Cities across the world are viewing their assets through a new competitive lens and asking tough questions about what they do well and how they can compete in a global marketplace for talent and industry, scholar Bruce Katz told Federal City Council (FC2) trustees at the Fall Board Meeting.
“The 21st century is a different century than the 20th,” said Katz, the inaugural centennial scholar at Brookings Institution. “It requires different kinds of institutions and a different understanding of public and private… We need to change because we’re operating with institutions that just don’t make sense anymore.”
In a freewheeling discussion with the FC2’s Anthony Williams at the Halcyon House luncheon on Oct. 18, Katz introduced the idea of the innovation district model where cities, anchored by their universities and leading research institutions, collaborate with industries to transform cities into entrepreneurial engines.
Katz said a prominent U.S. model is Pittsburgh. When its steel industry collapsed, jobs and the city’s tax base evaporated. Exasperating its problems, the Pittsburgh region is one of the country’s most fractious, with 130 municipalities and 45 school districts.
The solution? Pittsburgh adopted an innovation district strategy to work across geographic boundaries, leverage its research institutions and bring together leaders in the private sector, government, the nonprofit community and foundations to focus on innovation to grow jobs and rebuild its economy.
The FC2 is looking to replicate the model with its Innovation District Initiative (IDI), incorporating the lessons of Pittsburgh and other cities—notably the importance of regional collaboration and cross-sector partnerships—in an effort to create jobs and build wealth. Trustees David Lawson and Stephen Orr are leading FC2’s IDI effort.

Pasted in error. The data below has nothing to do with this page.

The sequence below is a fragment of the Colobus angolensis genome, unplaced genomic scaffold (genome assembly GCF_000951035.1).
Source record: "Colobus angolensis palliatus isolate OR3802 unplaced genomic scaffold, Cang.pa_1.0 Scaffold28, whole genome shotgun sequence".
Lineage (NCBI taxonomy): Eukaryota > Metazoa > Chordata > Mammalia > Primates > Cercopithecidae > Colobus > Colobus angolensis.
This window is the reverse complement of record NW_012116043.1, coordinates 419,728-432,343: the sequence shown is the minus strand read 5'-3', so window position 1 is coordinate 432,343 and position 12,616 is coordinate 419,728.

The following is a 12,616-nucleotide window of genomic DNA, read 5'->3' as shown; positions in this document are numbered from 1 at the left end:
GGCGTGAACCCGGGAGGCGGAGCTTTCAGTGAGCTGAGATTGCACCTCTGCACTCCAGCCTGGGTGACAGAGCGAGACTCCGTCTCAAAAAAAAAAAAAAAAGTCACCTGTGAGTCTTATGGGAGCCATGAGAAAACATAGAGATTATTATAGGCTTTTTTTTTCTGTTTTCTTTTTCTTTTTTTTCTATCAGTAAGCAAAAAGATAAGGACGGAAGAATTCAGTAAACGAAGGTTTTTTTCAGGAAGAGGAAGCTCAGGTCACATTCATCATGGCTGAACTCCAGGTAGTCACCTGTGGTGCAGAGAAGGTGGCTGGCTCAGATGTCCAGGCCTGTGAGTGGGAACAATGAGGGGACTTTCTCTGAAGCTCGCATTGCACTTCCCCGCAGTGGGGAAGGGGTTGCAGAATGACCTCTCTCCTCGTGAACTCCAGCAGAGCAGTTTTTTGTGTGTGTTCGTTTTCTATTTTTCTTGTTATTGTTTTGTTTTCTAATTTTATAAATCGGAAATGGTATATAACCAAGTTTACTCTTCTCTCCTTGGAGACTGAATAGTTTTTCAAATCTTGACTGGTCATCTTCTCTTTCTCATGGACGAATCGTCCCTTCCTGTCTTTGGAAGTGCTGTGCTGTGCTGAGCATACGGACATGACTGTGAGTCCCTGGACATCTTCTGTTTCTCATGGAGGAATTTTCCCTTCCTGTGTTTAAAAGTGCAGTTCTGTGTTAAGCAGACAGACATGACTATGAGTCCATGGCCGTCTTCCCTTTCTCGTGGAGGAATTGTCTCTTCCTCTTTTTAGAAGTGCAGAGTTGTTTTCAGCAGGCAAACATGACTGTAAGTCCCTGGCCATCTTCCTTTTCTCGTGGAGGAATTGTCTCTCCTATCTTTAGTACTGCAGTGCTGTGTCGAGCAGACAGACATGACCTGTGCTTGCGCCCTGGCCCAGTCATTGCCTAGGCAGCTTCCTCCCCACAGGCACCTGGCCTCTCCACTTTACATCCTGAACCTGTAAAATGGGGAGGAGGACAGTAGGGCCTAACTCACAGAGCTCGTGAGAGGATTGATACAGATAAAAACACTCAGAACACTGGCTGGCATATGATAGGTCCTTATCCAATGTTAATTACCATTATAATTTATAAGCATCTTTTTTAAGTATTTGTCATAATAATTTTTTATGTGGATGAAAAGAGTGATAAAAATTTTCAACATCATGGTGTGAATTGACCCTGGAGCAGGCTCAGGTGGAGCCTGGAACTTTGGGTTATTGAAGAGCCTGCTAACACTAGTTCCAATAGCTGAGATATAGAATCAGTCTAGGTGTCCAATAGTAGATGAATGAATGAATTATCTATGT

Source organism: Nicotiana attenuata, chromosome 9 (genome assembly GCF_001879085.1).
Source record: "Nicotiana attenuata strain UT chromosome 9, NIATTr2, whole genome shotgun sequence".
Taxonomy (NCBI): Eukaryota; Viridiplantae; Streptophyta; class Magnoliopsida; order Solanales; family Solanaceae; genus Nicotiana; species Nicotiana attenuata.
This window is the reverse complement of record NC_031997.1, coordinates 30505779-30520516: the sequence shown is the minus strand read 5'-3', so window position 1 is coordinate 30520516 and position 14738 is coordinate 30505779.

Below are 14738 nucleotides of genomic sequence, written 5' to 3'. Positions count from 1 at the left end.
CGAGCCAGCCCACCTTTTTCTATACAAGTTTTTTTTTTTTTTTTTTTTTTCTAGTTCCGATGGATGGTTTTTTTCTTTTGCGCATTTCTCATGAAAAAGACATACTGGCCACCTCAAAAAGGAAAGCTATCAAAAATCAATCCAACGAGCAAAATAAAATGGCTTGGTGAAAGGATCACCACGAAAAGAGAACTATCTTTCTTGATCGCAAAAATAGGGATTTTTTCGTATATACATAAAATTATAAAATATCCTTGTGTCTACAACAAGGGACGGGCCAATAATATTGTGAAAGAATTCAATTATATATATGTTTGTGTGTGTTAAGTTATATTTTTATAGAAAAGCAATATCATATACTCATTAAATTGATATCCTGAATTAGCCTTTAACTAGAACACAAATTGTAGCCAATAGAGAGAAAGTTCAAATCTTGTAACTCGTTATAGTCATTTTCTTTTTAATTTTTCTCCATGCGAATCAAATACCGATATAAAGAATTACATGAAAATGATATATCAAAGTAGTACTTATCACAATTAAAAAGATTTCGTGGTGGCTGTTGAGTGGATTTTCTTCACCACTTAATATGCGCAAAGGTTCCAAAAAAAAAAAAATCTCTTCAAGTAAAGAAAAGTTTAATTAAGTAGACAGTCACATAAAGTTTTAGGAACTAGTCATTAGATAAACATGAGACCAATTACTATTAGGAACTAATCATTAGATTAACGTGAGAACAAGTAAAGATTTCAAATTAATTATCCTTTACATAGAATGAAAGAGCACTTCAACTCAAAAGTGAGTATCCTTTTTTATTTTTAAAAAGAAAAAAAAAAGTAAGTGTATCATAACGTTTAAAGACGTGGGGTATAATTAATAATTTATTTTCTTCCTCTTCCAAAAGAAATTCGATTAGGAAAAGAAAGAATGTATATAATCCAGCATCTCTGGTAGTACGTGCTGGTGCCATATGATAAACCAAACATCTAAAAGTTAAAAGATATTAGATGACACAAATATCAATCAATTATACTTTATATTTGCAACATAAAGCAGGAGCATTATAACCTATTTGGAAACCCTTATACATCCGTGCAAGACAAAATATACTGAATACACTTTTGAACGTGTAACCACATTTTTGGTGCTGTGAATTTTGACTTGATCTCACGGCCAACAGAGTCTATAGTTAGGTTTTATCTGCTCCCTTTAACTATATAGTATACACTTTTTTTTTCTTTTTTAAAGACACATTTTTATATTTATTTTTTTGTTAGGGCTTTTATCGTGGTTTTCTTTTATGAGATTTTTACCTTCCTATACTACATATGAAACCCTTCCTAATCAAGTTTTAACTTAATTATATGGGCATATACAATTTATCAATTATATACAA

Katz bluntly suggested that the greatest impediment to D.C.’s success in these types of initiatives is complacency. D.C.’s relative prosperity and stability may have hampered its ability to work together on big problems. The region’s response to Metro’s challenges is a good test case.
“The problem for D.C. is that the federal government is both benefactor and detractor. It probably leads to a bit of complacency,” said Katz. “When I go to other places like Pittsburgh, they know that no one has their back. They’re basically future-facing and on their own.”
Katz said another pioneering idea D.C. could replicate is Copenhagen’s successful leveraging of its public commercial assets. Copenhagen, by pooling the value of its commercial public assets into a public company and then employing private managers to oversee the assets, was able to generate billions in investment capital for infrastructure and economic development projects.
“The fact of the matter is the public sector owns a good portion of our cities and has not leveraged that value,” said Katz. “It’s not just about taxes anymore. It’s about smart management and distribution of public assets. We focus a lot on what our cities owe, but we should be looking at what they own.”
By adopting a new model of governance for public assets such as utilities, facilities or real estate, the District could shift oversight of the assets to a public holding company and have them managed by private contractors. Swedish investment banker Dag Detter has promoted the notion, and it’s gaining traction in the United States.